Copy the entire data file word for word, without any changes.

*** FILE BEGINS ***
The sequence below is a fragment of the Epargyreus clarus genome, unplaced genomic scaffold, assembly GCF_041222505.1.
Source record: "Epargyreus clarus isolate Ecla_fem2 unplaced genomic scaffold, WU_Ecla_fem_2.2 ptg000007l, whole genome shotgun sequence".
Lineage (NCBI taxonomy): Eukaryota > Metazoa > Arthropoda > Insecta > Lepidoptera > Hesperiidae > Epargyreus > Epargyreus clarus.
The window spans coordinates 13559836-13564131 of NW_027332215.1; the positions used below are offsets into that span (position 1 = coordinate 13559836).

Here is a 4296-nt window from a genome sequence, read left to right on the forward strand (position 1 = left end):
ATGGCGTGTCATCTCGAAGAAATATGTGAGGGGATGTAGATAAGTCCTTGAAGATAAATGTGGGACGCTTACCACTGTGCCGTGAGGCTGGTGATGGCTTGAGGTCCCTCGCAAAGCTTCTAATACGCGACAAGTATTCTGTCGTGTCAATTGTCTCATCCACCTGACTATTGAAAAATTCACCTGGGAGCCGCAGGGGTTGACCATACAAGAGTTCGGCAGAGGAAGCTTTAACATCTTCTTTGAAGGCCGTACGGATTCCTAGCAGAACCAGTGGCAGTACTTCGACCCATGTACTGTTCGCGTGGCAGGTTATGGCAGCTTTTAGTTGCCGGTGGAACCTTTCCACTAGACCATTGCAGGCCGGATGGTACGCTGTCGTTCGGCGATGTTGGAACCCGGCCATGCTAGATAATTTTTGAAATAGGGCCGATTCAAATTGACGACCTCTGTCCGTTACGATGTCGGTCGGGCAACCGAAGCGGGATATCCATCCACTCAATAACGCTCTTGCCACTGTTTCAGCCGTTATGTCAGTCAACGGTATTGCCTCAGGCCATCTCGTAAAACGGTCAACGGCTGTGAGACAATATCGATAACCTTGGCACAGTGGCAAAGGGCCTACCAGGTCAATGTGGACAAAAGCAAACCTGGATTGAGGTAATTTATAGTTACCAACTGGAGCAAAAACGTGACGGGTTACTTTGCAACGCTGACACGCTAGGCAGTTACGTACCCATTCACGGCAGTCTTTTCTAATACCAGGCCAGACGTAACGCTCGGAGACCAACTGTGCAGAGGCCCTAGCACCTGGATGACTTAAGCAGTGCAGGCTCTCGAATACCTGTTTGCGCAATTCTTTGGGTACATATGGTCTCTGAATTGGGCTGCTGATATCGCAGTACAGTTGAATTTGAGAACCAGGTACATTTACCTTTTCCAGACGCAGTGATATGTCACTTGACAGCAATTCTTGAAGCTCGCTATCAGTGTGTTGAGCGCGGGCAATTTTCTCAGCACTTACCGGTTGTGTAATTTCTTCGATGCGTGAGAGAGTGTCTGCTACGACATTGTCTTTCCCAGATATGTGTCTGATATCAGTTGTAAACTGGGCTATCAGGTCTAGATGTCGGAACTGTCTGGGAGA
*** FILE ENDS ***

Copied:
The sequence below is a fragment of the Epargyreus clarus genome, unplaced genomic scaffold, assembly GCF_041222505.1.
Source record: "Epargyreus clarus isolate Ecla_fem2 unplaced genomic scaffold, WU_Ecla_fem_2.2 ptg000007l, whole genome shotgun sequence".
Lineage (NCBI taxonomy): Eukaryota > Metazoa > Arthropoda > Insecta > Lepidoptera > Hesperiidae > Epargyreus > Epargyreus clarus.
The window spans coordinates 13559836-13564131 of NW_027332215.1; the positions used below are offsets into that span (position 1 = coordinate 13559836).

Here is a 4296-nt window from a genome sequence, read left to right on the forward strand (position 1 = left end):
ATGGCGTGTCATCTCGAAGAAATATGTGAGGGGATGTAGATAAGTCCTTGAAGATAAATGTGGGACGCTTACCACTGTGCCGTGAGGCTGGTGATGGCTTGAGGTCCCTCGCAAAGCTTCTAATACGCGACAAGTATTCTGTCGTGTCAATTGTCTCATCCACCTGACTATTGAAAAATTCACCTGGGAGCCGCAGGGGTTGACCATACAAGAGTTCGGCAGAGGAAGCTTTAACATCTTCTTTGAAGGCCGTACGGATTCCTAGCAGAACCAGTGGCAGTACTTCGACCCATGTACTGTTCGCGTGGCAGGTTATGGCAGCTTTTAGTTGCCGGTGGAACCTTTCCACTAGACCATTGCAGGCCGGATGGTACGCTGTCGTTCGGCGATGTTGGAACCCGGCCATGCTAGATAATTTTTGAAATAGGGCCGATTCAAATTGACGACCTCTGTCCGTTACGATGTCGGTCGGGCAACCGAAGCGGGATATCCATCCACTCAATAACGCTCTTGCCACTGTTTCAGCCGTTATGTCAGTCAACGGTATTGCCTCAGGCCATCTCGTAAAACGGTCAACGGCTGTGAGACAATATCGATAACCTTGGCACAGTGGCAAAGGGCCTACCAGGTCAATGTGGACAAAAGCAAACCTGGATTGAGGTAATTTATAGTTACCAACTGGAGCAAAAACGTGACGGGTTACTTTGCAACGCTGACACGCTAGGCAGTTACGTACCCATTCACGGCAGTCTTTTCTAATACCAGGCCAGACGTAACGCTCGGAGACCAACTGTGCAGAGGCCCTAGCACCTGGATGACTTAAGCAGTGCAGGCTCTCGAATACCTGTTTGCGCAATTCTTTGGGTACATATGGTCTCTGAATTGGGCTGCTGATATCGCAGTACAGTTGAATTTGAGAACCAGGTACATTTACCTTTTCCAGACGCAGTGATATGTCACTTGACAGCAATTCTTGAAGCTCGCTATCAGTGTGTTGAGCGCGGGCAATTTTCTCAGCACTTACCGGTTGTGTAATTTCTTCGATGCGTGAGAGAGTGTCTGCTACGACATTGTCTTTCCCAGATATGTGTCTGATATCAGTTGTAAACTGGGCTATCAGGTCTAGATGTCGGAACTGTCTGGGAGA